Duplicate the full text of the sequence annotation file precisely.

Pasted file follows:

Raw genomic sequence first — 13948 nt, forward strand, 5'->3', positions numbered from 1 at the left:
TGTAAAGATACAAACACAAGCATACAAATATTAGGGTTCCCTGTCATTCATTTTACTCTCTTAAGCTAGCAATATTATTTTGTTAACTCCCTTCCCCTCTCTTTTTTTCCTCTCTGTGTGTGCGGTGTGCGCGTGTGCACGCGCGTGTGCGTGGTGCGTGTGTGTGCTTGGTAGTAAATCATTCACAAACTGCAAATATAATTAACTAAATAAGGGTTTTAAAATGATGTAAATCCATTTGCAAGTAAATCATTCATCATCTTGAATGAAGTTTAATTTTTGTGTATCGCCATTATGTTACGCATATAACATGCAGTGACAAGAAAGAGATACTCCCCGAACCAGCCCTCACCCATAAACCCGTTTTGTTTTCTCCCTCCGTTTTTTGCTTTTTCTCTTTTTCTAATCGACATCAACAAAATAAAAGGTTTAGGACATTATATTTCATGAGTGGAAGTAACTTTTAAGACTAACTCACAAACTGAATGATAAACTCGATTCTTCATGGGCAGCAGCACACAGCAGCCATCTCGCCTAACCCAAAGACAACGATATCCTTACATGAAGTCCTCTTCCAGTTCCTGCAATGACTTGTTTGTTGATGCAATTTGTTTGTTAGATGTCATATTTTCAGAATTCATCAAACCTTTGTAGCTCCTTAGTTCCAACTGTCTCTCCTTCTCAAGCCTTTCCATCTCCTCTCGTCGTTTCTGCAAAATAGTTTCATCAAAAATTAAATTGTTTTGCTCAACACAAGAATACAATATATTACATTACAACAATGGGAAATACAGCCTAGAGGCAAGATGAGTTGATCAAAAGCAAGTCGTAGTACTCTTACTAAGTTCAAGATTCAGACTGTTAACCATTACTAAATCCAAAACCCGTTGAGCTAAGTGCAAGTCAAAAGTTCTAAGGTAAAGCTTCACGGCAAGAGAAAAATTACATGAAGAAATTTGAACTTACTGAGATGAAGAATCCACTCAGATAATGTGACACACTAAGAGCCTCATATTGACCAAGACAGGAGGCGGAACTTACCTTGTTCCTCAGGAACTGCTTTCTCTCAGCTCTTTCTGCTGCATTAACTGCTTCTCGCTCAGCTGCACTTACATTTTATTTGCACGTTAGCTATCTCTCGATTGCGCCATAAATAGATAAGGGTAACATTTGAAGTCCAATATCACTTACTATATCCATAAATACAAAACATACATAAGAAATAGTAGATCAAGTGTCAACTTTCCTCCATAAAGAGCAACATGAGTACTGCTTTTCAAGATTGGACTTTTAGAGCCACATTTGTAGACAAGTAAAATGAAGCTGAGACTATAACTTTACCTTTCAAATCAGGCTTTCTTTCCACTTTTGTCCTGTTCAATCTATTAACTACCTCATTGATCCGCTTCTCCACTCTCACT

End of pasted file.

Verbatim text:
Raw genomic sequence first — 13948 nt, forward strand, 5'->3', positions numbered from 1 at the left:
TGTAAAGATACAAACACAAGCATACAAATATTAGGGTTCCCTGTCATTCATTTTACTCTCTTAAGCTAGCAATATTATTTTGTTAACTCCCTTCCCCTCTCTTTTTTTCCTCTCTGTGTGTGCGGTGTGCGCGTGTGCACGCGCGTGTGCGTGGTGCGTGTGTGTGCTTGGTAGTAAATCATTCACAAACTGCAAATATAATTAACTAAATAAGGGTTTTAAAATGATGTAAATCCATTTGCAAGTAAATCATTCATCATCTTGAATGAAGTTTAATTTTTGTGTATCGCCATTATGTTACGCATATAACATGCAGTGACAAGAAAGAGATACTCCCCGAACCAGCCCTCACCCATAAACCCGTTTTGTTTTCTCCCTCCGTTTTTTGCTTTTTCTCTTTTTCTAATCGACATCAACAAAATAAAAGGTTTAGGACATTATATTTCATGAGTGGAAGTAACTTTTAAGACTAACTCACAAACTGAATGATAAACTCGATTCTTCATGGGCAGCAGCACACAGCAGCCATCTCGCCTAACCCAAAGACAACGATATCCTTACATGAAGTCCTCTTCCAGTTCCTGCAATGACTTGTTTGTTGATGCAATTTGTTTGTTAGATGTCATATTTTCAGAATTCATCAAACCTTTGTAGCTCCTTAGTTCCAACTGTCTCTCCTTCTCAAGCCTTTCCATCTCCTCTCGTCGTTTCTGCAAAATAGTTTCATCAAAAATTAAATTGTTTTGCTCAACACAAGAATACAATATATTACATTACAACAATGGGAAATACAGCCTAGAGGCAAGATGAGTTGATCAAAAGCAAGTCGTAGTACTCTTACTAAGTTCAAGATTCAGACTGTTAACCATTACTAAATCCAAAACCCGTTGAGCTAAGTGCAAGTCAAAAGTTCTAAGGTAAAGCTTCACGGCAAGAGAAAAATTACATGAAGAAATTTGAACTTACTGAGATGAAGAATCCACTCAGATAATGTGACACACTAAGAGCCTCATATTGACCAAGACAGGAGGCGGAACTTACCTTGTTCCTCAGGAACTGCTTTCTCTCAGCTCTTTCTGCTGCATTAACTGCTTCTCGCTCAGCTGCACTTACATTTTATTTGCACGTTAGCTATCTCTCGATTGCGCCATAAATAGATAAGGGTAACATTTGAAGTCCAATATCACTTACTATATCCATAAATACAAAACATACATAAGAAATAGTAGATCAAGTGTCAACTTTCCTCCATAAAGAGCAACATGAGTACTGCTTTTCAAGATTGGACTTTTAGAGCCACATTTGTAGACAAGTAAAATGAAGCTGAGACTATAACTTTACCTTTCAAATCAGGCTTTCTTTCCACTTTTGTCCTGTTCAATCTATTAACTACCTCATTGATCCGCTTCTCCACTCTCACT